In 2017, I returned to the Lucernaire and saw two more shows there. The first was an adaptation of the novel Les Misérables by Victor Hugo, adapted and directed by Manon Montel. I was curious to see how she would condense an 1800-page novel into a 90-minute play.
The solution was to “re-center” the story on one of the minor characters, Madame Thénardier, and let her narrate from her point of view. She also plays the accordion between scenes.
Madame Thénardier is the innkeeper’s wife and the mother of Éponine and Gavroche, among other children. In the novel she is quite an unsavory character (like her husband), but she is more sympathetic as the narrator and accordion player in this stage version.
Since I had recently read the novel (all 1800 pages, in French!) I had no trouble understanding what was going on.
The other show I saw at the Lucernaire in 2017 was a contemporary play called Le Déni d’Anna (The Denial of Anna), written and directed by Isabelle Jeanbrau. I bought the text at the Lucernaire bookshop and read the first act before show time, so I had no trouble following what was being said.
Anna doesn’t actually appear in the play, because she has just died when the play begins, but she is “interpreted by the music,” performed by a guitarist and a drummer who are on stage.
Anna was the mother, wife, niece and granddaughter of the characters who actually appear, and the story has to do with their unwillingness or inability to mourn her death. The adults, especially the husband, try to carry on as if nothing has happened, so they are frantically living a lie.
Twenty years later the children, now grown up, come and ask for the urn with their mother’s ashes, so they can finally give her a proper burial. Their father, who has misplaced the urn, is against having a funeral, saying it would be too expensive, but the children insist that they can afford it (on a les moyens) and that some things are more important than money. When the urn is finally found and the funeral is over, the father finally starts sobbing uncontrollably and says to his daughter “I’m unhappy, Diane, I’m so unhappy.” And she answers “Me too, Papa.” So the family finally starts to mourn Anna’s death, after twenty years.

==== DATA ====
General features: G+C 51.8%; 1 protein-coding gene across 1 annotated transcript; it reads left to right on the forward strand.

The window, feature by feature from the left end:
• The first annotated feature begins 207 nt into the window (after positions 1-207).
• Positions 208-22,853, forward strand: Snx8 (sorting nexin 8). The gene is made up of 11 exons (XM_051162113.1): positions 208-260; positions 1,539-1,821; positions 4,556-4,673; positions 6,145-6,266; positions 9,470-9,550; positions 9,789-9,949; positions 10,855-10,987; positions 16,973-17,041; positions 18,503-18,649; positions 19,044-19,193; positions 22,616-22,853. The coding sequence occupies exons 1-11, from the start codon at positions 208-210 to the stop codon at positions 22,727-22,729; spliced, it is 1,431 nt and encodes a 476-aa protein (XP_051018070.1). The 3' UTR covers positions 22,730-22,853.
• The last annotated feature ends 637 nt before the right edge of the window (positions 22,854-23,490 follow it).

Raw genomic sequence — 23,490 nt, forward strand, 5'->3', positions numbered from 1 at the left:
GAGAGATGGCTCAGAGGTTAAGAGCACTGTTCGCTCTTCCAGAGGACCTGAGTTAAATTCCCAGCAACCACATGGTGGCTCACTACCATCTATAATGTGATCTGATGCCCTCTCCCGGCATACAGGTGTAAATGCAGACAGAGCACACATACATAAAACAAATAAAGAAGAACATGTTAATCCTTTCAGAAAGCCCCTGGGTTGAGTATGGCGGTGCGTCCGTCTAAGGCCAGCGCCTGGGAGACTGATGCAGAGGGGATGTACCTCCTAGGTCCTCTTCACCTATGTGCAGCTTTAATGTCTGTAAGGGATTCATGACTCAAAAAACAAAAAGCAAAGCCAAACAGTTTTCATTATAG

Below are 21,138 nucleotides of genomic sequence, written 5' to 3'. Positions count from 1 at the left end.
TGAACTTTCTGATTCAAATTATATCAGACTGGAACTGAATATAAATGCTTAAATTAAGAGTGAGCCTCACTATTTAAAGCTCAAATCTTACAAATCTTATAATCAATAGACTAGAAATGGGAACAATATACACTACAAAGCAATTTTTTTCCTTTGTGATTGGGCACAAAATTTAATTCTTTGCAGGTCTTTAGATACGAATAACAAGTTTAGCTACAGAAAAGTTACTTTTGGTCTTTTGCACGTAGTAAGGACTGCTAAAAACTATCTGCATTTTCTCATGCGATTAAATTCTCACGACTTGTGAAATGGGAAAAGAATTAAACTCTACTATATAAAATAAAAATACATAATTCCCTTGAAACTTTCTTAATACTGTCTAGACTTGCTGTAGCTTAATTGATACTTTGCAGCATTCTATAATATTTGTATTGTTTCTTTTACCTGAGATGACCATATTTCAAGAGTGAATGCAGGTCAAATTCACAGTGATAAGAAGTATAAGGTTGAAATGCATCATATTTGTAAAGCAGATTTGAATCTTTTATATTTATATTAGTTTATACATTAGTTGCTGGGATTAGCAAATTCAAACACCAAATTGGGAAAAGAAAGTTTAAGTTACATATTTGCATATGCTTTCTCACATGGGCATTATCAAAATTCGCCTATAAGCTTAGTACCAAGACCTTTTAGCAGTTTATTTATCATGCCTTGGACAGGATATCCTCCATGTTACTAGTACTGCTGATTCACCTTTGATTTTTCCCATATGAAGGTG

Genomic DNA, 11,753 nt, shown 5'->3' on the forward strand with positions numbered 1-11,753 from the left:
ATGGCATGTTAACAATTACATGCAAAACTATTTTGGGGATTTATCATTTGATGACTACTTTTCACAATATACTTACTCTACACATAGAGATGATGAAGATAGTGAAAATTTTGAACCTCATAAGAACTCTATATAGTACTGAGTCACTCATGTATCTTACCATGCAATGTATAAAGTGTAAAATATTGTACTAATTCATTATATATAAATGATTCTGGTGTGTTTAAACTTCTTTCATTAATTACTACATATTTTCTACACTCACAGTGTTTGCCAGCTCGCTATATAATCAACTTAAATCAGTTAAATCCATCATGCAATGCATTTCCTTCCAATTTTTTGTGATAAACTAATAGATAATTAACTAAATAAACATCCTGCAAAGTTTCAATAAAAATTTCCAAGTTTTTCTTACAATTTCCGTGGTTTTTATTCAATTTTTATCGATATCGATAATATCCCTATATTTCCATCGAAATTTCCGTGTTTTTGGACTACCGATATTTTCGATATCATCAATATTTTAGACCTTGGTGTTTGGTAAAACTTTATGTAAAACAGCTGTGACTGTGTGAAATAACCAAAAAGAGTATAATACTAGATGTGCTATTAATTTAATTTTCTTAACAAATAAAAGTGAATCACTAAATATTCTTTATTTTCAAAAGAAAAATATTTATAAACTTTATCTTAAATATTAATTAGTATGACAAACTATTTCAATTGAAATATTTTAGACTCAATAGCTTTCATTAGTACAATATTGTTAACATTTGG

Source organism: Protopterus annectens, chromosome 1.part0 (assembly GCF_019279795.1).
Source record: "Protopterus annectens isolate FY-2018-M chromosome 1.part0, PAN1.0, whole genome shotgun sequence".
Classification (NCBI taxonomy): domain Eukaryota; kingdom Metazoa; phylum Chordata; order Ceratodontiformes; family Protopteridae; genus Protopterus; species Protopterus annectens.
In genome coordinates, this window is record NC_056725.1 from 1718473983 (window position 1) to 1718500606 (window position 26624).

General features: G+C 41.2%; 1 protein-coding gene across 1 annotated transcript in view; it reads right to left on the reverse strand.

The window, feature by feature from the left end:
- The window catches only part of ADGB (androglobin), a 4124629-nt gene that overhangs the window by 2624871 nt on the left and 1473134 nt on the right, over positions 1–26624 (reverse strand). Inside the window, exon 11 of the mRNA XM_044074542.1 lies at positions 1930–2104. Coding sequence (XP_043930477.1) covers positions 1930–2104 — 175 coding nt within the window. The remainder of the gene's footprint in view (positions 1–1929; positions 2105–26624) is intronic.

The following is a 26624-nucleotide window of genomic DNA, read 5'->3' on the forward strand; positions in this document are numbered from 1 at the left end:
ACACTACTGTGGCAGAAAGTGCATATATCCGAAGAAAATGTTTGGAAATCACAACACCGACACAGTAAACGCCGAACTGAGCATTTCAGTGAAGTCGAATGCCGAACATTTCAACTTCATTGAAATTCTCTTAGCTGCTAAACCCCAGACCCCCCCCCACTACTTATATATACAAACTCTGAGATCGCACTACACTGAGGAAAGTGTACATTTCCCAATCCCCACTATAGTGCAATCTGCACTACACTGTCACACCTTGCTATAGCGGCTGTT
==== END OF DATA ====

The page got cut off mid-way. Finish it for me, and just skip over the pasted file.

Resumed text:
Address of the Lucernaire: 53 Rue Notre-Dame des Champs, 75006 Paris.
Métro: Notre-Dame des Champs (line 12) or Vavin (line 4).
Vélib’ bicycle station 6006: 41 Rue Notre-Dame des Champs.
My photos in this post are from 2014 and 2017. I revised the text in 2022.
See more posts on the Lucernaire in Paris.
7 thoughts on “Two more plays at the Lucernaire”
Respect for having read “Les misérables” in French! 👍🏻
Thanks. French is still very much a foreign language for me, even though I have been reading lots of books in French for the past few years.
You write so beautifully. I feel like a hack in comparison. Your prose reminds me of John Baxter. Thanks for perusing my reading list. I work so hard on them and they’re rarely read. Susannah
Would you believe I had never heard of John Baxter? Well, I have now, and will start reading his books. Thanks for the tip!
You will love him since, you sound like siblings the way you view your surroundings. I actually own quite a few and at the moment, rereading A Year in Paris. It’s a delight even a 3rd time. He weaves history into his own story, an Australian migrating to Los Angels, marrying a French girl moving to Paris. I’m delighted you two are meeting. The other one I love is, The Most Beautiful Walk in the World: A Pedestrian in Paris. I warn you though, you’ll wanna pack and book passage. 🙂
Les Mis was my first COVID read. Did it in English though! One thing the lockdown did was give me time to read.